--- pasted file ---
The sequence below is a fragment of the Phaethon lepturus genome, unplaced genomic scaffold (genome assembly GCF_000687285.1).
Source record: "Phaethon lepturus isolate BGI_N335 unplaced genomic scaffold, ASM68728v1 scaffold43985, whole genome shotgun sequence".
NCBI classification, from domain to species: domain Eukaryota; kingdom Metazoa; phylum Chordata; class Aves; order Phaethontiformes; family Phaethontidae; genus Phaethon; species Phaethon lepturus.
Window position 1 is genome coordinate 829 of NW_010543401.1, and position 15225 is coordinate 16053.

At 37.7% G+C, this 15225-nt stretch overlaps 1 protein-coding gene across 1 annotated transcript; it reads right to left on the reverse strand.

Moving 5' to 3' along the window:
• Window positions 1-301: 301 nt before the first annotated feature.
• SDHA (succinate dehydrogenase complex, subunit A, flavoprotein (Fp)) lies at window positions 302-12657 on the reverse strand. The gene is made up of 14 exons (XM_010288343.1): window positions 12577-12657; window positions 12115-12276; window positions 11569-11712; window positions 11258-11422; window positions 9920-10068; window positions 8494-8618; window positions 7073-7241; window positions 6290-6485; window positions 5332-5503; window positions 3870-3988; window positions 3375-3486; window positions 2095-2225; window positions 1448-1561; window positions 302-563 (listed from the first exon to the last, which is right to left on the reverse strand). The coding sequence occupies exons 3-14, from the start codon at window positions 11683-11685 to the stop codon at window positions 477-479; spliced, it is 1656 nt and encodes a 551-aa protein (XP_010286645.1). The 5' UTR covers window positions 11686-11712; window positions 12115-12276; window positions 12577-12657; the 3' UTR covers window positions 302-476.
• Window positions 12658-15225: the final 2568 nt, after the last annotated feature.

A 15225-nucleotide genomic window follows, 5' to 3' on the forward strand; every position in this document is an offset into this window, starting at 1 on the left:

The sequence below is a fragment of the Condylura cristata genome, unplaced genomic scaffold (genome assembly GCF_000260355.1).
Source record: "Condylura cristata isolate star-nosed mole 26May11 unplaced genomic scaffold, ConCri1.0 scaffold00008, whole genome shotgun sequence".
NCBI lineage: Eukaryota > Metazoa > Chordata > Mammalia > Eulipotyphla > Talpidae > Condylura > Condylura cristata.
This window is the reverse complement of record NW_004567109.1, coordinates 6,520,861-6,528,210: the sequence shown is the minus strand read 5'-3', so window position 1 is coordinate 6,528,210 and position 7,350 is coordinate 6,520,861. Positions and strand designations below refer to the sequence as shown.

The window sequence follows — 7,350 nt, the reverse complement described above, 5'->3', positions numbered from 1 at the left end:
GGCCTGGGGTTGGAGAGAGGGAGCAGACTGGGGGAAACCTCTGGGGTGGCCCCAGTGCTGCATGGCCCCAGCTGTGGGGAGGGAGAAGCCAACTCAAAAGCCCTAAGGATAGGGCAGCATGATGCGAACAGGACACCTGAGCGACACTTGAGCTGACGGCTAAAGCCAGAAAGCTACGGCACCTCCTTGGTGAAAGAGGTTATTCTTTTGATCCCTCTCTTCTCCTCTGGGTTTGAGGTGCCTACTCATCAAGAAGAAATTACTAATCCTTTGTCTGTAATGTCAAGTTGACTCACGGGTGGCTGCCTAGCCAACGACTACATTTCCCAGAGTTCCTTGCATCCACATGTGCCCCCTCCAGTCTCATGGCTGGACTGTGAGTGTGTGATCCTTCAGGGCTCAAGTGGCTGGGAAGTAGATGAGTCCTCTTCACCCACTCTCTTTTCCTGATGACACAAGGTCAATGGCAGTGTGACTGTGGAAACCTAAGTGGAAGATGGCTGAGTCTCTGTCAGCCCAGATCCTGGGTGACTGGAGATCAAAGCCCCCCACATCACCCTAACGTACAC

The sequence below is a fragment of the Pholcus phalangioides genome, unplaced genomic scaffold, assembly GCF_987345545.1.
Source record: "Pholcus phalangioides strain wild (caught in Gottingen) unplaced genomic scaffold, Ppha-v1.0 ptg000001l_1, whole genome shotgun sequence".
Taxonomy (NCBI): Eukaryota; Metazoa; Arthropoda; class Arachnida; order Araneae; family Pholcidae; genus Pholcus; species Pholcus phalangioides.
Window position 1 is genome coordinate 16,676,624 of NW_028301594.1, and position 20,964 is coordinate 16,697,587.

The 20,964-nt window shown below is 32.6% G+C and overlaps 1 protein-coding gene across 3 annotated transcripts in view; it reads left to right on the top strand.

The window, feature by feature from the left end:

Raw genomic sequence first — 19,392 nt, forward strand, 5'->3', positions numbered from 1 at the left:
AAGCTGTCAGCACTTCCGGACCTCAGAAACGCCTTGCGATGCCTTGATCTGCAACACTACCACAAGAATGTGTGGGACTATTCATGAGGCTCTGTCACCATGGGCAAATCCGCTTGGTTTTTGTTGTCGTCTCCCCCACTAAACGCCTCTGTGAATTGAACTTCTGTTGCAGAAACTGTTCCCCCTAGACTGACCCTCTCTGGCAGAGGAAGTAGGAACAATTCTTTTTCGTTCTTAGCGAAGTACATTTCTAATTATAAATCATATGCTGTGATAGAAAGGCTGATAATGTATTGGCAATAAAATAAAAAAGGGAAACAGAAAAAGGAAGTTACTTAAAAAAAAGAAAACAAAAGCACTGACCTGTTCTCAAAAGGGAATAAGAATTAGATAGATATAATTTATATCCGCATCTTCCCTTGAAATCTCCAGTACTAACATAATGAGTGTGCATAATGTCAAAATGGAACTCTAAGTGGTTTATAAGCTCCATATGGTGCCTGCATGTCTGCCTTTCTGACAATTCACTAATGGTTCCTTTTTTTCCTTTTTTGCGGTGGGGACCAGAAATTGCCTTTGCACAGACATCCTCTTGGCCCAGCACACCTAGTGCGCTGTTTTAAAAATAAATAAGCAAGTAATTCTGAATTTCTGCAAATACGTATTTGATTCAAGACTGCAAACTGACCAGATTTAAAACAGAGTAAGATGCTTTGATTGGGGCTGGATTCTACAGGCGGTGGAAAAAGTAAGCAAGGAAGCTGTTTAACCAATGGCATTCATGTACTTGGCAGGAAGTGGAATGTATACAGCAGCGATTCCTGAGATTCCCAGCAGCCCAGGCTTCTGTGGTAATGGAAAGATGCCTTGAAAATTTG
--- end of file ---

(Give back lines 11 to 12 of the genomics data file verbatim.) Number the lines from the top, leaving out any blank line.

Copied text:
The sequence below is a fragment of the Condylura cristata genome, unplaced genomic scaffold (genome assembly GCF_000260355.1).
Source record: "Condylura cristata isolate star-nosed mole 26May11 unplaced genomic scaffold, ConCri1.0 scaffold00008, whole genome shotgun sequence".